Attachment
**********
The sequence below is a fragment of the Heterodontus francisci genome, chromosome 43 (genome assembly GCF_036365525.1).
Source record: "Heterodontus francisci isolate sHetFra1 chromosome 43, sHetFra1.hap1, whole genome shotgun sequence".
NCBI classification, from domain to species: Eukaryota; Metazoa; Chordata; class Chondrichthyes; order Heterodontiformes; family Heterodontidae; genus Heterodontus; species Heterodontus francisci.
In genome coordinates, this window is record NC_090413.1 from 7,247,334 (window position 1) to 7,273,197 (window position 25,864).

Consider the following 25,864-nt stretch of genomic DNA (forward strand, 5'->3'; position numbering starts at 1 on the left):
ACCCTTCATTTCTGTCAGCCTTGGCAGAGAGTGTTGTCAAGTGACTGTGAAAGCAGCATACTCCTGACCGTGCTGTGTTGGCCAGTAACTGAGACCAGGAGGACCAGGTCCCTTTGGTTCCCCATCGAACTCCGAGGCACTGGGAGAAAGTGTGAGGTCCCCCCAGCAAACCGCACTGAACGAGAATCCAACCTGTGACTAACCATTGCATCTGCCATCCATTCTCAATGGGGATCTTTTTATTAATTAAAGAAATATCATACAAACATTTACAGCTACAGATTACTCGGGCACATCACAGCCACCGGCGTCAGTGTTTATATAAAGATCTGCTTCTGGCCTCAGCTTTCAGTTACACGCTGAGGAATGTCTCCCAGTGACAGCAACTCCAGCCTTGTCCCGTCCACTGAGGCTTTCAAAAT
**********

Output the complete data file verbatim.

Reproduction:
The sequence below is a fragment of the Heterodontus francisci genome, chromosome 43 (genome assembly GCF_036365525.1).
Source record: "Heterodontus francisci isolate sHetFra1 chromosome 43, sHetFra1.hap1, whole genome shotgun sequence".
NCBI classification, from domain to species: Eukaryota; Metazoa; Chordata; class Chondrichthyes; order Heterodontiformes; family Heterodontidae; genus Heterodontus; species Heterodontus francisci.
In genome coordinates, this window is record NC_090413.1 from 7,247,334 (window position 1) to 7,273,197 (window position 25,864).

Consider the following 25,864-nt stretch of genomic DNA (forward strand, 5'->3'; position numbering starts at 1 on the left):
ACCCTTCATTTCTGTCAGCCTTGGCAGAGAGTGTTGTCAAGTGACTGTGAAAGCAGCATACTCCTGACCGTGCTGTGTTGGCCAGTAACTGAGACCAGGAGGACCAGGTCCCTTTGGTTCCCCATCGAACTCCGAGGCACTGGGAGAAAGTGTGAGGTCCCCCCAGCAAACCGCACTGAACGAGAATCCAACCTGTGACTAACCATTGCATCTGCCATCCATTCTCAATGGGGATCTTTTTATTAATTAAAGAAATATCATACAAACATTTACAGCTACAGATTACTCGGGCACATCACAGCCACCGGCGTCAGTGTTTATATAAAGATCTGCTTCTGGCCTCAGCTTTCAGTTACACGCTGAGGAATGTCTCCCAGTGACAGCAACTCCAGCCTTGTCCCGTCCACTGAGGCTTTCAAAAT